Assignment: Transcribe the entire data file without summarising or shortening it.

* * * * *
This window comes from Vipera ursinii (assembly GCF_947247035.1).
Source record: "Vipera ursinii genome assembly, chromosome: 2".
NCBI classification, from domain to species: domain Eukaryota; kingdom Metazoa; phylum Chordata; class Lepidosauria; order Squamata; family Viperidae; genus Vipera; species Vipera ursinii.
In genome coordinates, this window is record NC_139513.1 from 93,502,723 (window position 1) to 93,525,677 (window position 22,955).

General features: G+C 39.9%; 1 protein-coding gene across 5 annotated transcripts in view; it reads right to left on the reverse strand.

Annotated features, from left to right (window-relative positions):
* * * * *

This window comes from Vipera ursinii (assembly GCF_947247035.1).
Source record: "Vipera ursinii genome assembly, chromosome: 2".
NCBI classification, from domain to species: domain Eukaryota; kingdom Metazoa; phylum Chordata; class Lepidosauria; order Squamata; family Viperidae; genus Vipera; species Vipera ursinii.
In genome coordinates, this window is record NC_139513.1 from 93,502,723 (window position 1) to 93,525,677 (window position 22,955).

General features: G+C 39.9%; 1 protein-coding gene across 5 annotated transcripts in view; it reads right to left on the reverse strand.

Annotated features, from left to right (window-relative positions):